For the foregoing reasons, the Court grants the Motion to disburse $11,675.91 of the bond funds, plus interest (less a pro-rata share of any administrative fee) to Lazzo, and the remaining balance of the funds in the bond account to the Trustee.
IT IS SO ORDERED.
 Doc. 355.
 Doc. 497.
 Doc. 514.
 Doc. 534.
 Doc. 532.
 Doc. 555.
 Doc. 561.
 Doc. 605.
 Id. at 19 (disallowing $14,960) and 29 (disallowing $11,315.95).
 Doc. 622.
 Doc. 625.
 Doc. 626.
 Id. at 2. Although the stay order directed that the bond money should be held in a non-interest bearing account, Rose Hill advises that the funds have been earning interest, and that an administrative fee of 10% of the earned interest is owed to the Clerk of the Court. The Motion proposes to award the interest, less the administrative fee, pro-rata with the bond principal.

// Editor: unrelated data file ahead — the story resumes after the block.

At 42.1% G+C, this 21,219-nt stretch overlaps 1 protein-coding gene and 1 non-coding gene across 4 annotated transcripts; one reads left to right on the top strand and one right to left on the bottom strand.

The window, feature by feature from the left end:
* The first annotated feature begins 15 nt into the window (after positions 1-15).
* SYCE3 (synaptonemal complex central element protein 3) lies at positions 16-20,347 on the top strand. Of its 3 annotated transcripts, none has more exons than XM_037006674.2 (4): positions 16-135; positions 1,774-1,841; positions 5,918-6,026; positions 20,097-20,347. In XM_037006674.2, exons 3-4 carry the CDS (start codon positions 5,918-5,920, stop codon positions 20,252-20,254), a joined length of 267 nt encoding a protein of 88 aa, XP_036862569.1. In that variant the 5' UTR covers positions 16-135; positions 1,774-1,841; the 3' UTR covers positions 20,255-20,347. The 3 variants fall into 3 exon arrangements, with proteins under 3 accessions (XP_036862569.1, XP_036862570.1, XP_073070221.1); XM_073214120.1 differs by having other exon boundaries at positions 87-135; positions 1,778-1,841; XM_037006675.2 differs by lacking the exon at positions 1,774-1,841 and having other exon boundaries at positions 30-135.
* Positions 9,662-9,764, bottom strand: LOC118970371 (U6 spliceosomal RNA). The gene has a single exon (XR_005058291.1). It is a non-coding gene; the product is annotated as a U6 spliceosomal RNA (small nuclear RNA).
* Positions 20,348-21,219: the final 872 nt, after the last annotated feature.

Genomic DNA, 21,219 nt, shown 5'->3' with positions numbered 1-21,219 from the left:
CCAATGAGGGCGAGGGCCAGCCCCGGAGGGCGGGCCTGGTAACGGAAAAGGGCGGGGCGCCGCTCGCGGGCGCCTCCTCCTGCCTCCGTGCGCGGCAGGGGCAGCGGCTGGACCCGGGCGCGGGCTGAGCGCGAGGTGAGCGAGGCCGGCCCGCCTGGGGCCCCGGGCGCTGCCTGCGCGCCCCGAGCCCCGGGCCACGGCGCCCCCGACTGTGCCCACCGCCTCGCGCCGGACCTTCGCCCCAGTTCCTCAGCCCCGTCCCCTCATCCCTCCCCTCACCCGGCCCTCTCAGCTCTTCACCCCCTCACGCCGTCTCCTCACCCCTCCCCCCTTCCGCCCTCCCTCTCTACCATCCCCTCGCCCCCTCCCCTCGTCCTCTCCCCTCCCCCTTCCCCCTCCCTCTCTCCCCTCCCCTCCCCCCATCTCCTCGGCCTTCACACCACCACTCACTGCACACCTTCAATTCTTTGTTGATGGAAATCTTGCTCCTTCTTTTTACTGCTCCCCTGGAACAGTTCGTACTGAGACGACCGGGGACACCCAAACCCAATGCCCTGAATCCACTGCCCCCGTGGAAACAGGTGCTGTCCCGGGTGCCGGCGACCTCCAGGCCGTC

Doc. 628.
 Doc. 639.
 Fed. Rule of Bankr. P. 8007. Future references to the bankruptcy rules in the text shall be in the form of “Rule ____.”
 Brinkman v. Dep’t of Corrections, 857 F. Supp 775, 777 (D.Kan. 1994) .
 Doc. 626.
 The amount of the bond fund owed to Lazzo was not an issue addressed by the parties’ briefs. The Court’s determination of that amount is not intended as a final ruling. Any objection to that determination should be addressed in the Trustee’s accounting or objection thereto.